1 week ago 🤯 for day 281, with 415 words.

Tech that was never paid

When a small company starts its life, building "next great thing", it always takes the shortcuts. Most of them are reasonable since for small companies that are just starting, it's matter of life or death. Bad decision or lack of velocity may show company as insignificant in comparison to other players on the market. In development, tests are one of the shortcuts that are taken early on — or exactly not writing them.

It all makes sense but when this small company eventually stays afloat for some time and it grows, this lack of tests may bite at some point. This is something in industry we call "tech debt" but I'm not sure if that's correct phrase for that. Tech debt seems to resonate with me — and I assume with other — like something you borrow and with time you have to pay back with additional interest. For me, tech debt is just saying "since this doesn't has to be done now, it can be postponed later". It's more of a prioritisation that actually "borrowing" something.

Now the question stands "what can be postponed during software development? What shouldn't?". This is kinda tough because it has to balance both business side of providing value to the customers with software engineering quality assurance. There are some questions that may help with that like "will we change this in any near future? can we write it that it will be easier to extend or even remove?". There are patterns that may help in object-oriented programming with that. Or just use functions if you fancy functional style.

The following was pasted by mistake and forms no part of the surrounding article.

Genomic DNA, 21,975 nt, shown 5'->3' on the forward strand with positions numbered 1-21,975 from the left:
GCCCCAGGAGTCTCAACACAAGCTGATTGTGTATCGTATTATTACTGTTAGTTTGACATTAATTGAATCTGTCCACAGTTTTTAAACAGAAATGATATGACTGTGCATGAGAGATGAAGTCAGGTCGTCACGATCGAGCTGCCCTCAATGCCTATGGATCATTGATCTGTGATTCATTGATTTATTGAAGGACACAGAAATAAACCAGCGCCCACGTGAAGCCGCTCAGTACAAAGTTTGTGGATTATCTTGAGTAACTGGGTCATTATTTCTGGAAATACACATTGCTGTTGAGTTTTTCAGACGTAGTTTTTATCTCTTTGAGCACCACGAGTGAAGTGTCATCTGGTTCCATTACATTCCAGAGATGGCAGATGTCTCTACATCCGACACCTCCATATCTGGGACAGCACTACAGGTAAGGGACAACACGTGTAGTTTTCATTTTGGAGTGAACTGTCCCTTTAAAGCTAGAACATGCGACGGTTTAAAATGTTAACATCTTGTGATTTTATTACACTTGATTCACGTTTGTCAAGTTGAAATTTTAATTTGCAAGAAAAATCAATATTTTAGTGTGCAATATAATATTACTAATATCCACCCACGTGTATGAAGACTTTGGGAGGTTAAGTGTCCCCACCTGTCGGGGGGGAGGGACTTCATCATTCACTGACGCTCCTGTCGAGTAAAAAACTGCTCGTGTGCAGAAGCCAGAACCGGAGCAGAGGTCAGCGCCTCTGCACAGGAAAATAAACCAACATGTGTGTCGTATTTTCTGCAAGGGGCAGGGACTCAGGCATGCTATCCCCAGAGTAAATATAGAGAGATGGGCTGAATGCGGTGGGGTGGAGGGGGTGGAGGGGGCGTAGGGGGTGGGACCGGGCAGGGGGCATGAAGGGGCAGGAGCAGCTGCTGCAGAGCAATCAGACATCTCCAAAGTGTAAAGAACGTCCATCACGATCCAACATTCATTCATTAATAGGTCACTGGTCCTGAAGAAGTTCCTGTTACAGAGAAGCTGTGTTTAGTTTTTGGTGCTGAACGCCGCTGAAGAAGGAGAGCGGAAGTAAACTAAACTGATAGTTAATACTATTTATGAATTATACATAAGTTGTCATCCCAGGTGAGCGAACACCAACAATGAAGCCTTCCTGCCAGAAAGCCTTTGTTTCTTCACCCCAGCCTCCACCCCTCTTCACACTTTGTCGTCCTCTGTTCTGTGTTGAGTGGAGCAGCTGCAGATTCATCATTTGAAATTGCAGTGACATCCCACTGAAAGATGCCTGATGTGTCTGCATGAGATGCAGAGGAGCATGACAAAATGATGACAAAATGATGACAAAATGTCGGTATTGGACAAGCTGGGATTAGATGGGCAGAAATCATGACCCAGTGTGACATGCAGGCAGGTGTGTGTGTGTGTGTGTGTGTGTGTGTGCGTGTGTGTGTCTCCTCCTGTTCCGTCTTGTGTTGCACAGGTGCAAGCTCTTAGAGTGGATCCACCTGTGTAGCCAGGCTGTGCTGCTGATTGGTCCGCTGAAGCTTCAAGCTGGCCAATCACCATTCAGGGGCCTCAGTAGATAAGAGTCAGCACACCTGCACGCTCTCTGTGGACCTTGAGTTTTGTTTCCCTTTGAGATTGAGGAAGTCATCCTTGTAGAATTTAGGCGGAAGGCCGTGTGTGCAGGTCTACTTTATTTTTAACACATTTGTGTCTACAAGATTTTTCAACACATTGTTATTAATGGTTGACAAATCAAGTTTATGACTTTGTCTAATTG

Tests though is something I think should never be tech debt. Tests are something that speeds up velocity by automating quality assurance process. You can hire quality assurance specialist or just automate most of the work he does. There — obviously since there is still such position — is need for those people. Unfortunately, in my experience so far in the industry, I saw those people used as a manual testers that just click app around making sure that developer didn't break something.

Developers should take responsibility for what they ship. It doesn't mean that they cannot make errors — they are still humans and all humans make them. But throwing responsibility of results of own work to other people seems amateur. And in bigger scale, I think it's also inefficient.

And the title of this post? Well, let's just say that today I found lack of tests in some places.

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By Bartosz Łęcki

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Product engineer on a journey to actually learn how to write and get inspired by other people writing here!

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